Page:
• 71 Metascore
    • 91 Melissa Maerz
    [Ryan Murphy's] sharp take on a woman's role is both funny and mordantly serious.
    • 86 Metascore
    • 91 Melissa Maerz
    It's a smart show that plays dumb at first, just to get your attention. Masters may not yet be as groundbreaking as the true drama that inspired it. But like Betty, it knows how to fake it until things get real.
    • 71 Metascore
    • 91 Melissa Maerz
    It may sound like your typical procedural--but by part 1's cliff-hanger ending, it clearly isn't and the very intense Tennant deserves much of the credit for that. [13 Jun 2014, p.77]
    • Entertainment Weekly
    • 52 Metascore
    • 91 Melissa Maerz
    It's a very funny show about how hard it is realizing you've become a cliché: the useless husband, the naggy wife, the insufferable couple on the sitcom.
    • 75 Metascore
    • 91 Melissa Maerz
    The show was created by Jack Amiel and Michael Begler, but it's Soderbergh's vision, from the brilliant but unusual score (minimalist electronic music) to the wry camera angles (the series opens on Owen's shoes as he lounges in a brothel). For a period piece, it's strikingly contemporary--and quite gory, although the surgery scenes never feel gratuitous.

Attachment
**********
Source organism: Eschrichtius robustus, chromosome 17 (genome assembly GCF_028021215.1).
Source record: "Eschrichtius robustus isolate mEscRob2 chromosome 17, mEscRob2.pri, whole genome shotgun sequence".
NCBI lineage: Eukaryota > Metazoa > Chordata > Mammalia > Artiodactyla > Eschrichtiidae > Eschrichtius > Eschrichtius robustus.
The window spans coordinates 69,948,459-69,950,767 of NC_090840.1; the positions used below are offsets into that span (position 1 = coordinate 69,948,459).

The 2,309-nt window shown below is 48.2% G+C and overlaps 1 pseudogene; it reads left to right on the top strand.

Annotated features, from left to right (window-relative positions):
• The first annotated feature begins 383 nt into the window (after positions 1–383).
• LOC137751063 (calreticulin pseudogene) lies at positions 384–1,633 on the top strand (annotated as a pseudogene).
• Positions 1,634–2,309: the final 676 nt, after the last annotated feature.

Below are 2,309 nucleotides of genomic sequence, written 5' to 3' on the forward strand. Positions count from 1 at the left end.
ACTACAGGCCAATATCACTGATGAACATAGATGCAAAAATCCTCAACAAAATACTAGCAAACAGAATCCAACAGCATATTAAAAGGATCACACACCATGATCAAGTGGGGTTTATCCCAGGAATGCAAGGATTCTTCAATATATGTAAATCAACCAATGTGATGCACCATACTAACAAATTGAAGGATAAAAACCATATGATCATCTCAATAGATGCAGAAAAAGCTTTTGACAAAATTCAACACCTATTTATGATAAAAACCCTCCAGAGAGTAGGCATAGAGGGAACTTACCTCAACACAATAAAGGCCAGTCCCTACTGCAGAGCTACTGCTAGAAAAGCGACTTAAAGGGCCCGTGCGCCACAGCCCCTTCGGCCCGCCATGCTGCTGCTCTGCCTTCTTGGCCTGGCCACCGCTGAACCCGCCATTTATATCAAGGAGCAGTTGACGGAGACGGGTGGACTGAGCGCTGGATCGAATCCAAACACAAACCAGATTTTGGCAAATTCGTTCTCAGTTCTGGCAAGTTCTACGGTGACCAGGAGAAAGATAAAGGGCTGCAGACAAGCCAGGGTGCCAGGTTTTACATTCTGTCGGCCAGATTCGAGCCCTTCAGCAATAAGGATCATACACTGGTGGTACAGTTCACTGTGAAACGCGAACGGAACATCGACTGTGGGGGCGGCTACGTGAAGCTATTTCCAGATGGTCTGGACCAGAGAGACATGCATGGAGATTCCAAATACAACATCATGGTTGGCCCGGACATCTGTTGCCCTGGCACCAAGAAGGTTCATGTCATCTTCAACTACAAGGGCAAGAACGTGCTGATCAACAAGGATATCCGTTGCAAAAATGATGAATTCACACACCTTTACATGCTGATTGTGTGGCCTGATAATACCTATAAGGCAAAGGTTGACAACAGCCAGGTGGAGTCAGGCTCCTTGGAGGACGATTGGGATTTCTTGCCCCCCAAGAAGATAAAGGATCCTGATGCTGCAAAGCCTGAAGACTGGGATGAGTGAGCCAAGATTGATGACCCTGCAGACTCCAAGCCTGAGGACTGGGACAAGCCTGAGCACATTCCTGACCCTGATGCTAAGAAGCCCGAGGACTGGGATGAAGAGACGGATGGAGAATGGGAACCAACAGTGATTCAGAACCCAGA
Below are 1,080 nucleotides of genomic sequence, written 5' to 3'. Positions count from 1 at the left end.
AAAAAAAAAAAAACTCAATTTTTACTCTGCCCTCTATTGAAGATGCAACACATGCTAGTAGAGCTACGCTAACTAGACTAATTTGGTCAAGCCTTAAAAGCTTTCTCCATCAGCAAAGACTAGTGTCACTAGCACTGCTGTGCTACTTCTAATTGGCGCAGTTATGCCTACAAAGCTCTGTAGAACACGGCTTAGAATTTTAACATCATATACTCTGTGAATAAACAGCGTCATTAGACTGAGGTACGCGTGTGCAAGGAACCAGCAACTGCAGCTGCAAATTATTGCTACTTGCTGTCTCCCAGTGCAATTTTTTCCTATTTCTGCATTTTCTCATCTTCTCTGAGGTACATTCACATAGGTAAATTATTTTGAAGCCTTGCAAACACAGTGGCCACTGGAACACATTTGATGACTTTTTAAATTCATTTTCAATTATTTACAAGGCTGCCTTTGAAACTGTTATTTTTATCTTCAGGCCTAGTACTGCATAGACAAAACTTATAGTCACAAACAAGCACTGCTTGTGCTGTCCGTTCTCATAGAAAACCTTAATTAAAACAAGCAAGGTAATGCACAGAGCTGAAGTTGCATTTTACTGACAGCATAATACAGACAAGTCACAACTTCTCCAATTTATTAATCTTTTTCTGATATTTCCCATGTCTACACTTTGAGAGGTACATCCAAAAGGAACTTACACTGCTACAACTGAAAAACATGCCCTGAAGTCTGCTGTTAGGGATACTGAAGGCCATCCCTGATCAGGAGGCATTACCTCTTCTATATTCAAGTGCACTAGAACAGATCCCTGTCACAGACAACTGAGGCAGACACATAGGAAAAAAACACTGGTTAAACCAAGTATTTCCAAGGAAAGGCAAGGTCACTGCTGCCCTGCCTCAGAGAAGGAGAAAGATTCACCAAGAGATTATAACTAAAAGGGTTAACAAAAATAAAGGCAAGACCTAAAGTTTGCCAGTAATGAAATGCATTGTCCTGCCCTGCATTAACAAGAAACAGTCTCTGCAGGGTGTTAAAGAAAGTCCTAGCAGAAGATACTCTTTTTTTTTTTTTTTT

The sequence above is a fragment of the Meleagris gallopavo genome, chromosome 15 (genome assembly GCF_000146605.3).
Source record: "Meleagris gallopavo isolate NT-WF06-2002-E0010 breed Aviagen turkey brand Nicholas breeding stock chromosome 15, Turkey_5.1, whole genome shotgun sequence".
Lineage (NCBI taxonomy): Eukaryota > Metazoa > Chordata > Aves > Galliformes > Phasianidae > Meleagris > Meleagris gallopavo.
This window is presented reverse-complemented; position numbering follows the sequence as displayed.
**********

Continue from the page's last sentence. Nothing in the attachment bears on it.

• 66 Metascore
    • 83 Melissa Maerz
    Until we find out what happened long ago, we'll just enjoy watching all the beautiful, golden-tanned people say awesomely ridiculous things like: "These guys really put the suck in seersucker."
    • 62 Metascore
    • 83 Melissa Maerz
    Williams and O'Quinn bring genuine creepiness to their roles, making this drama crazy-fun, with emphasis on the crazy. [28 Sep 2012, p.66]
    • Entertainment Weekly
    • 72 Metascore
    • 83 Melissa Maerz
    The new season is actually pretty good, and it gets better with each episode.